Since the first pro baseball game between Cleveland and Fort Wayne was played on May 4, 1871, more than 1,500 cities, towns and burgs throughout North America have fielded teams either in the major or minor leagues. Some places hosted a team for only one season, others infinitely longer.
All have had one common denominator: Numbers. Followed by more numbers and then even more numbers after them. Statistics all.
No different in Harrisburg, Pa., where aspiring major leaguers have spent the last three decades playing on one patch of grass in the middle of the Susquehanna River.
30 For the Books is a 165-page look into the numbers following the first pitch from Jim Neidlinger in the Senators' first game on the second Saturday in April 1987, the day of the rebirth of a franchise dormant for 35 years.
Some of those numbers were, and remain, impressive on any level.
Some, of course, have long been forgotten. Until now.
They all are the byproducts of sifting through 4,337 boxscores that represent every regular season and postseason game the Harrisburg Senators have played over the first 30 seasons of their modern era.
Harrisburg's previously checkered, on-again, off-again history in the game from 1890 through 1952 is not part of this statistical tome. Too many boxscores from that era are incomplete. Some do not exist at all.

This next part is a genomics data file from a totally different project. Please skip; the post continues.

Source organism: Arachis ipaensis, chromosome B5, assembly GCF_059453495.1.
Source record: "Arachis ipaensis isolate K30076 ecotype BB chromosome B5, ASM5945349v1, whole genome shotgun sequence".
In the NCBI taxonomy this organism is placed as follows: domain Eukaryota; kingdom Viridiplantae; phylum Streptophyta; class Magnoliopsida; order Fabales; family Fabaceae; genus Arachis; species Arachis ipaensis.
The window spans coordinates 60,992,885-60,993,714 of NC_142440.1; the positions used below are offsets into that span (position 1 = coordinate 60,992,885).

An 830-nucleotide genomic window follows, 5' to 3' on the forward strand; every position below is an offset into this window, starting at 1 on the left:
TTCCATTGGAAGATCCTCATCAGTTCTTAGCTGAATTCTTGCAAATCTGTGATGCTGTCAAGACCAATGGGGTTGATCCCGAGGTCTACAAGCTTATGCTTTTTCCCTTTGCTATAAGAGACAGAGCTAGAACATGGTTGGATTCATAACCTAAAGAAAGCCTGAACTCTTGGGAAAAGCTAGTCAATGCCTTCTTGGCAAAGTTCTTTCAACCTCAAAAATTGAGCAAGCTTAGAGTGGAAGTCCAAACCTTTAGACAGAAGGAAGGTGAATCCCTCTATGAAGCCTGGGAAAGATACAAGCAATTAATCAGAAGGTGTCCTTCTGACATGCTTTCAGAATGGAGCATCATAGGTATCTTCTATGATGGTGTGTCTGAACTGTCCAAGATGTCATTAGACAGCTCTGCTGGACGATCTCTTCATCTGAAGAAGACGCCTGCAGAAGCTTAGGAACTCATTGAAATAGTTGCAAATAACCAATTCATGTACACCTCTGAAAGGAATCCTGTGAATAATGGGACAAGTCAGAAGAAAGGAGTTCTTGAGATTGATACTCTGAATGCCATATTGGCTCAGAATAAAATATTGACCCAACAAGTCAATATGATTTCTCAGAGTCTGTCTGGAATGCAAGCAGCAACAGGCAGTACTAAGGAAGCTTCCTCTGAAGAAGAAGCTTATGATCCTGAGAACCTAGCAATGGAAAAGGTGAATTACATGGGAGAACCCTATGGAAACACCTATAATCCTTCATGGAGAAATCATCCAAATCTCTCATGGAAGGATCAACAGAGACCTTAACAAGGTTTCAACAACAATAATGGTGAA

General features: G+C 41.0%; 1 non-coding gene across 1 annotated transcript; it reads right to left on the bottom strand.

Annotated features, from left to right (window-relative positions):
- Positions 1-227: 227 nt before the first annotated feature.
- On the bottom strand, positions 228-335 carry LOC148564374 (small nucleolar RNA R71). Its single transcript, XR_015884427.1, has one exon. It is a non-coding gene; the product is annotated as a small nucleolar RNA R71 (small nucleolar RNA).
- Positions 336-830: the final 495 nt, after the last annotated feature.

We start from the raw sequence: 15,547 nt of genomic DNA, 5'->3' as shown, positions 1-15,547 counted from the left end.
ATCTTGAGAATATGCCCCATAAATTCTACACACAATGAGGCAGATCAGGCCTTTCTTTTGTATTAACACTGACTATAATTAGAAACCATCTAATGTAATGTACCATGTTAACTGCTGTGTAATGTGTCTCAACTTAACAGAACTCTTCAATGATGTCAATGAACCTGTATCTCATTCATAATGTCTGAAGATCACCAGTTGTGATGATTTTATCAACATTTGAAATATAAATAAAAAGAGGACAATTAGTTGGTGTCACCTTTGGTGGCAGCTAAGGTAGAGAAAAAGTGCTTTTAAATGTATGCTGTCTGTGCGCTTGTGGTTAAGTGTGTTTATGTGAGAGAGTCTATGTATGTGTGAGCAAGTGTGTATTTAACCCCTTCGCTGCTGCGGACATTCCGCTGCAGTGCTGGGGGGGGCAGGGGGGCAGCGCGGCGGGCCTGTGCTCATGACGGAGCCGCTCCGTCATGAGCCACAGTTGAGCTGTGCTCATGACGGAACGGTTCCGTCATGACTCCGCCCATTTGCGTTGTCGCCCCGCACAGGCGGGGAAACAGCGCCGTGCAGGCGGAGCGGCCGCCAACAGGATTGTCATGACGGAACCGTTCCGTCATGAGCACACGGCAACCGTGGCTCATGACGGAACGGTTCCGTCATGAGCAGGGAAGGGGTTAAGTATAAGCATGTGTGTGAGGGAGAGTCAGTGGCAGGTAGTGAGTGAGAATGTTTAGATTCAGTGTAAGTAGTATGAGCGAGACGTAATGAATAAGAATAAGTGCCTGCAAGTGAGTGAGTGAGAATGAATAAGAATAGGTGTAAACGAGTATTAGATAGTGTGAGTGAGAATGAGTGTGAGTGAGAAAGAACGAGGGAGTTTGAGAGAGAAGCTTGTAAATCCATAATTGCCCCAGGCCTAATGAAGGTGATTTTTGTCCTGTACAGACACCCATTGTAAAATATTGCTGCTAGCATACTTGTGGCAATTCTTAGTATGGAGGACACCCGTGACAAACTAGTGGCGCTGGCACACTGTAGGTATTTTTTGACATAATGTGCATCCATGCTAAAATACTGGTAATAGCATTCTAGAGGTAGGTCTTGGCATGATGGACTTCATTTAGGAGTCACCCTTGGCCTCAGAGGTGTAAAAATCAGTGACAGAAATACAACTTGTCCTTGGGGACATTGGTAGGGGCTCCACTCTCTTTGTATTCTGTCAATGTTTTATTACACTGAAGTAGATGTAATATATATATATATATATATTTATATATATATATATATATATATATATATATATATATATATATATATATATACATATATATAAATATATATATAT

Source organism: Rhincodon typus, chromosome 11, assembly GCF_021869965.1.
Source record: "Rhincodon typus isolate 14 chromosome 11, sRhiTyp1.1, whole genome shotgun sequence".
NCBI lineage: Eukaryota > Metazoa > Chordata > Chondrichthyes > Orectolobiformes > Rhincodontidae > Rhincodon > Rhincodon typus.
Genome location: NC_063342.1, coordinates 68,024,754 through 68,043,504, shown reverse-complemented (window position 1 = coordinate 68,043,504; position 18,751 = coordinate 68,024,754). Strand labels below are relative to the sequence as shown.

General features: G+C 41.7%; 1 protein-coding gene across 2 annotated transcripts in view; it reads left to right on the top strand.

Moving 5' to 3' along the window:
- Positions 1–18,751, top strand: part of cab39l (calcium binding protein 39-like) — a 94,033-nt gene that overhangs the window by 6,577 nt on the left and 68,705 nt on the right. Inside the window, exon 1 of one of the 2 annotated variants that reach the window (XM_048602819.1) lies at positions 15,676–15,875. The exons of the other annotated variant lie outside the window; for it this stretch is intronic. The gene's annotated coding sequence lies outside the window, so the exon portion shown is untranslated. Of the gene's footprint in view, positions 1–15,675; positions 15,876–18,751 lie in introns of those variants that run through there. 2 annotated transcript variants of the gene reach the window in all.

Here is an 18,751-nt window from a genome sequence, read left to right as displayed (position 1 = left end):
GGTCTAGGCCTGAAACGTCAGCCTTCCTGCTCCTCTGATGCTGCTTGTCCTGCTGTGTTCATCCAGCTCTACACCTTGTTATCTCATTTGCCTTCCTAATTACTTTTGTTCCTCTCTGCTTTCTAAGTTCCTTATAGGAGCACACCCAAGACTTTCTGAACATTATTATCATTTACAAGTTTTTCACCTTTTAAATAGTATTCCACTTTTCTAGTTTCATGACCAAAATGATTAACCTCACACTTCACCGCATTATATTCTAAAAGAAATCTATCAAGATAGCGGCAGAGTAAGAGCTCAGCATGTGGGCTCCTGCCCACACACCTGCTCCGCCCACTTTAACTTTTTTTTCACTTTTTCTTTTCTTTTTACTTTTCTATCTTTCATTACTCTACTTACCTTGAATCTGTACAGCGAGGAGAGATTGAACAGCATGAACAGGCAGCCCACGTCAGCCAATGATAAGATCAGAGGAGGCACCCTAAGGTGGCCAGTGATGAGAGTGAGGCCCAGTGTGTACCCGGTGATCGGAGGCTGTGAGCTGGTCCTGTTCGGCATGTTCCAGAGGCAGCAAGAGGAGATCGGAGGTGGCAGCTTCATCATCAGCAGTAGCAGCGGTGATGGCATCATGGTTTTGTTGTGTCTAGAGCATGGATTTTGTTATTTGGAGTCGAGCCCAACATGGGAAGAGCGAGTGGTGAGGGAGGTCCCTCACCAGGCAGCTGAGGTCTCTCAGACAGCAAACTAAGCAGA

No worries. What the Senators have done since their return in 1987 can fill a book. Just like this one.
|Product dimensions:||5.98(w) x 9.02(h) x 0.36(d)|
About the Author
Michelle and their daughter Annie live in Palmyra, Pa., exactly 19.8 miles from home plate on Harrisburg's historic City Island. He has written two other books on Harrisburg's rich baseball tradition - One Patch of Grass that was published in 2012 and Clippings: All of the Other Cool Stuff That Didn't Fit Into the First Book, which followed in 2013. He now spends his summers employed by the Eastern League as the official scorer for the Senators' home games.